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The pair had become quite playful and mischievous, Modjadji trying to teach Daisy how to graze or showing her where the milk is prepared.

Regardless of their little shenanigans, their caregivers rejoice in their friendship, saying that “it’s hard to believe how hard we fought for their lives when now you see them strong, cheeky and up to all kinds of mischief!”

Modjadji also tried teaching Daisy how to graze the green, delicious grass, but Daisy still has a ways to go in mastering the art

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There will come a time when the zebra and the rhino are old enough to be released into the wild, but that day is still very far away

Image credits: careforwild

At the time, Daisy wasn’t able to play or interact with other rhinos too much, because she was simply too weak for their boisterous and rough behavior.

But as she continues to grow, the sanctuary believes that she will eventually join the other orphaned rhinos and Modjadji will return to a herd of zebras.

Regardless of their potential separation in the future, their unique friendship will always be a vital part of their rehabilitation journey. But that future is a long way away, as baby rhinos drink milk until they’re around 17 months old. Daisy won’t enter the rewilding program until she’s at least 3 years old, so we’ll have lots of beautiful moments of their friendship to enjoy.

In the meantime, we can continue to enjoy their friendship and observe their lives together

Image credits: careforwild

However, one cannot look past the reasons for their stay at the sanctuary and one of them is poaching – the illegal killing of animals

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However, I’d like to address the elephant in the room, and that is the topic of poaching. Poaching is the illegal killing of animals that are claimed to be endangered or are prohibited from being hunted otherwise. It happens most often because of the valuable elements animals possess, such as killing elephants for ivory, tigers for their skins and bones, and rhinos for their horns.

According to Care for Wild, the illegal rhino horn trade catapulted the status of the white rhino to ‘Near Threatened’ and the black rhino to ‘Critically Endangered’, many of the incidents leaving behind defenseless young calves with no skills in self-preservation.

Wildlife veterinarian William Fowlds told Newsweek that “the run-up to Christmas has historically been a time of year when poaching spiked,” yet the increase in incidents is both shocking and concerning. He continued to say that the knock-on effect for the rhino population is truly disturbing, as “for every rhino we lose, we lose the future generations that rhino would have helped to create.”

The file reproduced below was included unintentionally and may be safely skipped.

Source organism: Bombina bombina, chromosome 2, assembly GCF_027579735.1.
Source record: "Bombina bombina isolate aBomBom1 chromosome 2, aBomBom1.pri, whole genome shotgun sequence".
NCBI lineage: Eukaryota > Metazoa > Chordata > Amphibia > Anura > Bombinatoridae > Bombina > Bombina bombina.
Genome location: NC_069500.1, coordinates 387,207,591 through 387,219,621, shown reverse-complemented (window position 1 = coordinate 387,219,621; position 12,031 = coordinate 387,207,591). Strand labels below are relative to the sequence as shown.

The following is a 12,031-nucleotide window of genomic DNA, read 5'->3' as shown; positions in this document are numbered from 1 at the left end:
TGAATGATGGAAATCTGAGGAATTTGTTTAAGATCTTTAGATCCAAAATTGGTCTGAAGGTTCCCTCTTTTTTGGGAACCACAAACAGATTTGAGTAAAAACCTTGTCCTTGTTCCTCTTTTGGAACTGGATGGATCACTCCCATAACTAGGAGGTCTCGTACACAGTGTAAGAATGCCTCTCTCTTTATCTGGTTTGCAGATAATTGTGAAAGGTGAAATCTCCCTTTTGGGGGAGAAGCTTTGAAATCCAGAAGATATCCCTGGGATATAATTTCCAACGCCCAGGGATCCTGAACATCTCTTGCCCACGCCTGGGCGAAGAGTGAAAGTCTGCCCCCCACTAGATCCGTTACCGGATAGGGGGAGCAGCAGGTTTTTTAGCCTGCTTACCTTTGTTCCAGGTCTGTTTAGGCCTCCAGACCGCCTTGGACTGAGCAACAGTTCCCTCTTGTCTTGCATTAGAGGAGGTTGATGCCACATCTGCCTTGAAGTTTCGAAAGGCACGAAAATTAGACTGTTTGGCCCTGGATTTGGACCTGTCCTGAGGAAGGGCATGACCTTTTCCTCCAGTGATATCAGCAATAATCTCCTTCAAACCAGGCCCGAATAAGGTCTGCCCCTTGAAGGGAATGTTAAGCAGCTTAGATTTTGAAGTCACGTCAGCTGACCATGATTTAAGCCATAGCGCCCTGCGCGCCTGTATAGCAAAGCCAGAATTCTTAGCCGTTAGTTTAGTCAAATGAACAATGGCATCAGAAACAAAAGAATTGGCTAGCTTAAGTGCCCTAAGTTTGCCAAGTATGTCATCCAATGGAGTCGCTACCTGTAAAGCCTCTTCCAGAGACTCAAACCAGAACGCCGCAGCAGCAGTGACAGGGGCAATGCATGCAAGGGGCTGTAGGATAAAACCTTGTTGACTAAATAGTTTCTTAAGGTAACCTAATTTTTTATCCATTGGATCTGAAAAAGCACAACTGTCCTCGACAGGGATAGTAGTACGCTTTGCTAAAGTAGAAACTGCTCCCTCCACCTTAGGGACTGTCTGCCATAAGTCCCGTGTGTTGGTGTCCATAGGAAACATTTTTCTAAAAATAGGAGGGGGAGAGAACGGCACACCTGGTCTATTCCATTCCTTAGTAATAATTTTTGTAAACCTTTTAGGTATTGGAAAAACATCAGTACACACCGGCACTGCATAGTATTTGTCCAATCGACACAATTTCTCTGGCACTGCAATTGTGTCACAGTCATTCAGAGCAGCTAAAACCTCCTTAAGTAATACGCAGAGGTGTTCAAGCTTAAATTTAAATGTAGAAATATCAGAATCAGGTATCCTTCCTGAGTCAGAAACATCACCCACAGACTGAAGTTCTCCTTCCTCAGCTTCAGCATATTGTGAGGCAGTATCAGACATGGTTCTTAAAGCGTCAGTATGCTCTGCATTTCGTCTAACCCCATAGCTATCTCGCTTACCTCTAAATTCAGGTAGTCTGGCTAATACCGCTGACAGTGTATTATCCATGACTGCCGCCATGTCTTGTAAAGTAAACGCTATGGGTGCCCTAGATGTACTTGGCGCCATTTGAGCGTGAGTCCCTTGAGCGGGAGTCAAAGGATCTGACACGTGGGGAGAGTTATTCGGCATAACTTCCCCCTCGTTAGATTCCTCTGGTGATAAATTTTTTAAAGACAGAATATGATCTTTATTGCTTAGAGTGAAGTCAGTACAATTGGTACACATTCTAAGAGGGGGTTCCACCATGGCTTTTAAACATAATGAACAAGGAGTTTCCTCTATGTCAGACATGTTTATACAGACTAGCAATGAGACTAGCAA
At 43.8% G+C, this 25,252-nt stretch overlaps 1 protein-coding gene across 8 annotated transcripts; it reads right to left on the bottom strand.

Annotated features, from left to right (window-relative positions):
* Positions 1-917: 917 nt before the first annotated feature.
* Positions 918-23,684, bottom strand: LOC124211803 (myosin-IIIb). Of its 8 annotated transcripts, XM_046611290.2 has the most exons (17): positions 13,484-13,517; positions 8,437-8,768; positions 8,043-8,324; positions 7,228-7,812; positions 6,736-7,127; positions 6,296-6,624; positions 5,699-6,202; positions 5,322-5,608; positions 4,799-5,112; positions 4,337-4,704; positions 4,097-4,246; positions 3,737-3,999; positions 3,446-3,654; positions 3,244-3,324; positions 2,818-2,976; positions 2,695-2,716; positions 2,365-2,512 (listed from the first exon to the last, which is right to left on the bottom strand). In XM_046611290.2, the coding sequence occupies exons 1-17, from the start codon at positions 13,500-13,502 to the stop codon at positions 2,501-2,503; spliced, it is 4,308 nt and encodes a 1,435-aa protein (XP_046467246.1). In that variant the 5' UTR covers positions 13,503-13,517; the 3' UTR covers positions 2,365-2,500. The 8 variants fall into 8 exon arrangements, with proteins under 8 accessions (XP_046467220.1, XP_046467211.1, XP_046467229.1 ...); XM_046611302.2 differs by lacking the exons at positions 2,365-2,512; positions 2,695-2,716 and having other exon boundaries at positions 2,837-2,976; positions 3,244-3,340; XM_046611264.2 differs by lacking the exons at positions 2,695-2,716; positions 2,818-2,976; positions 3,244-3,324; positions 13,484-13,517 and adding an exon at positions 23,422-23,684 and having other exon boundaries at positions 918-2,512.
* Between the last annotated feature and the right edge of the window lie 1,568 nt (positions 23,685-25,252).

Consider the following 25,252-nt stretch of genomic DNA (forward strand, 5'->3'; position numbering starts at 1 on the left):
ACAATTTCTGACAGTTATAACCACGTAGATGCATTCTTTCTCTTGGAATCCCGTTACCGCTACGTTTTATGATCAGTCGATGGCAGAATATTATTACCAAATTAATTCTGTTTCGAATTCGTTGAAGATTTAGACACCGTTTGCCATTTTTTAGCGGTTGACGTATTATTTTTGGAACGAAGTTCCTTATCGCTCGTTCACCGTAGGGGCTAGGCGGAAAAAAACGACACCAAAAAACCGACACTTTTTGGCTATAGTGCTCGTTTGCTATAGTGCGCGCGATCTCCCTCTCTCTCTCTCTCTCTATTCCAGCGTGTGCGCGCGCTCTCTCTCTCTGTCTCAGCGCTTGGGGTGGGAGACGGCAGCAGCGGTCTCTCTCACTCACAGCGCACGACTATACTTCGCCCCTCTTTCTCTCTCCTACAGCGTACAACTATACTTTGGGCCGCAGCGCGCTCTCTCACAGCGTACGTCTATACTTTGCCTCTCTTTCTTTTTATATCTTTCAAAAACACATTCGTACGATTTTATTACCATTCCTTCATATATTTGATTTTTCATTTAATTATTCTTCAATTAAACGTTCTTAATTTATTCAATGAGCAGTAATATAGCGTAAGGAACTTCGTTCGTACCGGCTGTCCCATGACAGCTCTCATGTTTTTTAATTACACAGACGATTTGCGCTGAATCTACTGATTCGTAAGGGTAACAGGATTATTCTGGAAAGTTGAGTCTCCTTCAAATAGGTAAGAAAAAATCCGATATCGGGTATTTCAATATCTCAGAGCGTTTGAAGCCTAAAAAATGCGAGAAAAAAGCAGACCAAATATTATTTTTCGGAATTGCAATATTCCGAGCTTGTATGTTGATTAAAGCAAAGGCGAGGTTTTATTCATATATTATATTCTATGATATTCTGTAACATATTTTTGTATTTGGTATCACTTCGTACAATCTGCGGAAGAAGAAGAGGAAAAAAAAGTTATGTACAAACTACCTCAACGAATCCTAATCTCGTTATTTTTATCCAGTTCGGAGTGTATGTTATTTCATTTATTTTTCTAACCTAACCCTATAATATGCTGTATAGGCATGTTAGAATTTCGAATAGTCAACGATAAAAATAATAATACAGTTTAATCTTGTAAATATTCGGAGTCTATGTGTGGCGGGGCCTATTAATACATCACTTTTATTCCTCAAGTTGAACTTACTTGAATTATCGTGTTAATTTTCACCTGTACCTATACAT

The demand for rhino horns comes from outdated medicinal practices as well as becoming a symbol of wealth in Asian countries

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The demand for rhino horns is both vain and misinformed, coming mostly from Asian countries, such as China and Vietnam.

According to the International Anti-Poaching Foundation (IAPF), the horn is often used in traditional Chinese medicine, in the hopes of treating gout, rheumatism, fever, headaches, vomiting, food poisoning and typhoid. To use it, the horn is ground into a fine powder or shaved into slivers and then dissolved in boiling water and consumed.

While there’s no evidence that rhino horn has medicinal properties, many people believe it does and that drives the demand. The medical use of rhino horn has been illegal since 1993, but it’s clearly not stopped anything, especially as the rhino horn has become a symbol of wealth, therefore being used as a souvenir at the cost of a life.

What can you do to stop poaching? Spread awareness of the issue, sign petitions and support organizations aiming to protect them

Image credits: careforwild

WWF has stated that poaching gangs use increasingly sophisticated methods, including helicopters and night vision equipment to track rhinos, and veterinary drugs to knock them out. This means countries and conservationists need to match this level of technology to be able to tackle the problem, alongside working to reduce demand.

Other ways to help stop poaching are to sign petitions, create awareness of the issue and look for organizations dedicated to protecting these animals and supporting them. The link as to where to help Care for Wild, the home of Daisy and Modjadji, will be here, if you’d like to donate. They also have a wish list for the items they’re needing.

We continue to hope for the best and follow the life journeys of Modjadji, Daisy, and every other animal that comes into Care for Wild sanctuary

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We can only be grateful for the sanctuaries that are protecting innocent animals against an untimely demise and we hope to reach a day where poaching of all animals for outdated or useless reasons is a thing of the past.

For now, we continue to follow Modjadji’s and Daisy’s lives, enjoying their little adventures and the joy they bring to everyone around them.

Let us know what you thought of this story and have a great day!